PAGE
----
ALBANY, N.Y. (WCBS 880) — It's been a long and winding road to get here.
Liz Moran with the New York Public Interest Research Groups said streets and the environment overall will be getting cleaner with the plastic bag ban.
"It is notorious to see plastic bags caught in trees, drifting along streets," Moran said. "There's really no more excuses, it's absolutely well beyond time to be enforcing this law."
Even now, Eve Gartner, with Earthjustice, says the plastic industry is still trying to call things off.
"The industry is not letting go of this that easily," Gartner said.
Still more suits are on the way from business groups worried about the financial burden, but Moran doesn't think it's a big economic hit.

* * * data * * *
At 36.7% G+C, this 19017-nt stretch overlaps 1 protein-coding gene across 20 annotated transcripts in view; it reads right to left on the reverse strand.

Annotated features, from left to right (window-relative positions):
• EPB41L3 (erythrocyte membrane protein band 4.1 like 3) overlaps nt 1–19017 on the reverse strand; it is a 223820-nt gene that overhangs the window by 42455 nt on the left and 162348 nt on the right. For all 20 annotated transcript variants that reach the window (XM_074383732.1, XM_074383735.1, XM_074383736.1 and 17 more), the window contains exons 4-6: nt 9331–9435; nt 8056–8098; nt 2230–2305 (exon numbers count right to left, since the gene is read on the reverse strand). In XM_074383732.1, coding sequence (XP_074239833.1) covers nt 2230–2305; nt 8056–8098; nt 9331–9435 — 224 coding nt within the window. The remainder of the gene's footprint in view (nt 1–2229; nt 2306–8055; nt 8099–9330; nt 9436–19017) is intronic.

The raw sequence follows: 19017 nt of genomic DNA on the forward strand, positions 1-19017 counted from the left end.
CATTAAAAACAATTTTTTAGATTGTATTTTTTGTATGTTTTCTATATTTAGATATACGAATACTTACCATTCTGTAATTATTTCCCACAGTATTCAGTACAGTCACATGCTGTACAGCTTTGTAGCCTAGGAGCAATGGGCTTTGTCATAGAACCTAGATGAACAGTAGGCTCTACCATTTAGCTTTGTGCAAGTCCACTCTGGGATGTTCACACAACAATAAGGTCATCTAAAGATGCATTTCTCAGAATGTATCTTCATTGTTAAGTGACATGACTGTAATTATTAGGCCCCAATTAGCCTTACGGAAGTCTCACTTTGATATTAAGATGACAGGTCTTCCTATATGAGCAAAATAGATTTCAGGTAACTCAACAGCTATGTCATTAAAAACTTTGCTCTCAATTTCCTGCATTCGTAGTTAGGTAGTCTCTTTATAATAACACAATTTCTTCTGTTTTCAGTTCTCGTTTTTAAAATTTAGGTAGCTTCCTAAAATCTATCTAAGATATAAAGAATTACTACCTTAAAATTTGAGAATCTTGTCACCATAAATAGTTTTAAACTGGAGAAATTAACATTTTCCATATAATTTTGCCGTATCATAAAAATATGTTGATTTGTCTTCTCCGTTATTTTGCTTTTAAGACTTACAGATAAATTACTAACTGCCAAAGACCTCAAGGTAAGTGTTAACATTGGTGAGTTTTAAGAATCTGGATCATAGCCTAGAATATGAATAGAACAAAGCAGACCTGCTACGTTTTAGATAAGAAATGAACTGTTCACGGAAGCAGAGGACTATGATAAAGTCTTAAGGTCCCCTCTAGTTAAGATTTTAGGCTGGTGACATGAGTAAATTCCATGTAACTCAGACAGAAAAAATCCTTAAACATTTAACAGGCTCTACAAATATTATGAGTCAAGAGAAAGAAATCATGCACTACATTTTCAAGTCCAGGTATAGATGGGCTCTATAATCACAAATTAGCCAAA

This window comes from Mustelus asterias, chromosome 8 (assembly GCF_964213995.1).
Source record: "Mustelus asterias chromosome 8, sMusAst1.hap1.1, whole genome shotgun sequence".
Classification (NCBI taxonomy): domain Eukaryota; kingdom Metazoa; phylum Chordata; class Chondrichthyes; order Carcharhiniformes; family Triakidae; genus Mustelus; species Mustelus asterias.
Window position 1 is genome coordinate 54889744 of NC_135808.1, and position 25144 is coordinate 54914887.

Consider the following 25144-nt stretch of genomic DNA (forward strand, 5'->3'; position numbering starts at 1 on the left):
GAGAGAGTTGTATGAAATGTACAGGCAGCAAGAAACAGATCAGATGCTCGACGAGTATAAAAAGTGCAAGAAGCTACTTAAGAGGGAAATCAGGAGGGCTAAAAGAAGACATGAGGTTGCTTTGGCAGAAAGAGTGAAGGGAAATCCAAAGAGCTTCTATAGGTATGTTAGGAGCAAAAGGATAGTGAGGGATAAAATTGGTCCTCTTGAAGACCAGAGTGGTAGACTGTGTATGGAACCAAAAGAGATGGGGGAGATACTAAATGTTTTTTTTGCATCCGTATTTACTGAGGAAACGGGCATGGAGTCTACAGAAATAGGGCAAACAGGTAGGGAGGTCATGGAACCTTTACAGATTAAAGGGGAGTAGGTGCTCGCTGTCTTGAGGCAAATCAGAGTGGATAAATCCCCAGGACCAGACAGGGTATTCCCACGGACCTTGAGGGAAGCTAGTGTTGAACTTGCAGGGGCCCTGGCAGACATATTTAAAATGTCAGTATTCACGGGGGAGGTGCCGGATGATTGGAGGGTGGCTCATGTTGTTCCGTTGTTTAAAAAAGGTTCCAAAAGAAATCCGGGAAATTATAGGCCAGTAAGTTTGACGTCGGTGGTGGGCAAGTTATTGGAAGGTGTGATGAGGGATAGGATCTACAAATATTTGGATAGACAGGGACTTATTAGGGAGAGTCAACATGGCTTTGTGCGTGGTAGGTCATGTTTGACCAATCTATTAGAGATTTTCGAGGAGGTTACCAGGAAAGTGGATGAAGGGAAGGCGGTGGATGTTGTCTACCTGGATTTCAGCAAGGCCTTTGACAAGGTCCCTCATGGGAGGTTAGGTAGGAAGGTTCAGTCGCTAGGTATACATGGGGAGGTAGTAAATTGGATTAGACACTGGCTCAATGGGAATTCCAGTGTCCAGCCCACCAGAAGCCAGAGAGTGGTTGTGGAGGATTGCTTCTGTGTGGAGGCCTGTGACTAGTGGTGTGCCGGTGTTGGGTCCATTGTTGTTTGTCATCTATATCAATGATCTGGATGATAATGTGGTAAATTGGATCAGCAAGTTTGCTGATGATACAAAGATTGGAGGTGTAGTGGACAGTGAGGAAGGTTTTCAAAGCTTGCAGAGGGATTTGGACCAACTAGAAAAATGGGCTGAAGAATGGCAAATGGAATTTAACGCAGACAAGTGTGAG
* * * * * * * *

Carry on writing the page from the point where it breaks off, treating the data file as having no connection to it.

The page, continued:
"Not purchasing plastic bags can save stores money. One less thing for them to have to purchase," Moran said.
Enforcement begins with a warning to stores caught giving out plastic bags, then fines for subsequent offenses start at $250.
"Plastic is toxic throughout it's entire life cycle and it's terrible for the environment and for human health," Gartner said.
Rumors about reusable bags being a risk in a pandemic are nothing more than hearsay, Gartner says.
"There's no evidence that any kind of disease has ever been spread through reusable bags," Gartner said.
Plastic bags are still allowed for things like takeout food, prescription drugs and newspapers.
In New Jersey, lawmakers are looking to go a step further, sending a bill to Gov. Phil Murphy that bans both plastic and paper bags.